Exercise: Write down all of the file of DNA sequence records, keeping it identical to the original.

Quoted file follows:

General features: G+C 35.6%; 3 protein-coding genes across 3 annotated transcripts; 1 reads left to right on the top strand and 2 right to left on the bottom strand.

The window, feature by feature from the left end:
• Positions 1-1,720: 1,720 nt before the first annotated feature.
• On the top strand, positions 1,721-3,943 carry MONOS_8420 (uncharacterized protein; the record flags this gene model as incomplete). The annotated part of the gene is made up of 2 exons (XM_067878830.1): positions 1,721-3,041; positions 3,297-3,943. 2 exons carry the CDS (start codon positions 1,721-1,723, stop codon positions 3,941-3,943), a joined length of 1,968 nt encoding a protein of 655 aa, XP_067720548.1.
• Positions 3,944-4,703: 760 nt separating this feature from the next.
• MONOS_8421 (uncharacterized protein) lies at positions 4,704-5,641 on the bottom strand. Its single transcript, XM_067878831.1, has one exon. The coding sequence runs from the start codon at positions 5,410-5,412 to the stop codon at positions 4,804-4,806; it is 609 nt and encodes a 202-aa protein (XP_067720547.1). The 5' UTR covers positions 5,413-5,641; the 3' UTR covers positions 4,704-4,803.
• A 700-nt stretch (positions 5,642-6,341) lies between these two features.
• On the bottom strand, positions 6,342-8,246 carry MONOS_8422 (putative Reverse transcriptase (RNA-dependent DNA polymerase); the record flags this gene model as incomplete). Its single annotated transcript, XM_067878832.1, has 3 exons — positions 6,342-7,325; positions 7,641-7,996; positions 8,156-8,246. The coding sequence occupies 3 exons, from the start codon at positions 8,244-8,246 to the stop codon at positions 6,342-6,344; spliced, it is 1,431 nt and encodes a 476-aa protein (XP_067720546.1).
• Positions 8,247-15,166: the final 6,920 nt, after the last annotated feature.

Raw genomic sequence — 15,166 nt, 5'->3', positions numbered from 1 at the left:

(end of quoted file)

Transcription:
General features: G+C 35.6%; 3 protein-coding genes across 3 annotated transcripts; 1 reads left to right on the top strand and 2 right to left on the bottom strand.

The window, feature by feature from the left end:
• Positions 1-1,720: 1,720 nt before the first annotated feature.
• On the top strand, positions 1,721-3,943 carry MONOS_8420 (uncharacterized protein; the record flags this gene model as incomplete). The annotated part of the gene is made up of 2 exons (XM_067878830.1): positions 1,721-3,041; positions 3,297-3,943. 2 exons carry the CDS (start codon positions 1,721-1,723, stop codon positions 3,941-3,943), a joined length of 1,968 nt encoding a protein of 655 aa, XP_067720548.1.
• Positions 3,944-4,703: 760 nt separating this feature from the next.
• MONOS_8421 (uncharacterized protein) lies at positions 4,704-5,641 on the bottom strand. Its single transcript, XM_067878831.1, has one exon. The coding sequence runs from the start codon at positions 5,410-5,412 to the stop codon at positions 4,804-4,806; it is 609 nt and encodes a 202-aa protein (XP_067720547.1). The 5' UTR covers positions 5,413-5,641; the 3' UTR covers positions 4,704-4,803.
• A 700-nt stretch (positions 5,642-6,341) lies between these two features.
• On the bottom strand, positions 6,342-8,246 carry MONOS_8422 (putative Reverse transcriptase (RNA-dependent DNA polymerase); the record flags this gene model as incomplete). Its single annotated transcript, XM_067878832.1, has 3 exons — positions 6,342-7,325; positions 7,641-7,996; positions 8,156-8,246. The coding sequence occupies 3 exons, from the start codon at positions 8,244-8,246 to the stop codon at positions 6,342-6,344; spliced, it is 1,431 nt and encodes a 476-aa protein (XP_067720546.1).
• Positions 8,247-15,166: the final 6,920 nt, after the last annotated feature.

Raw genomic sequence — 15,166 nt, 5'->3', positions numbered from 1 at the left: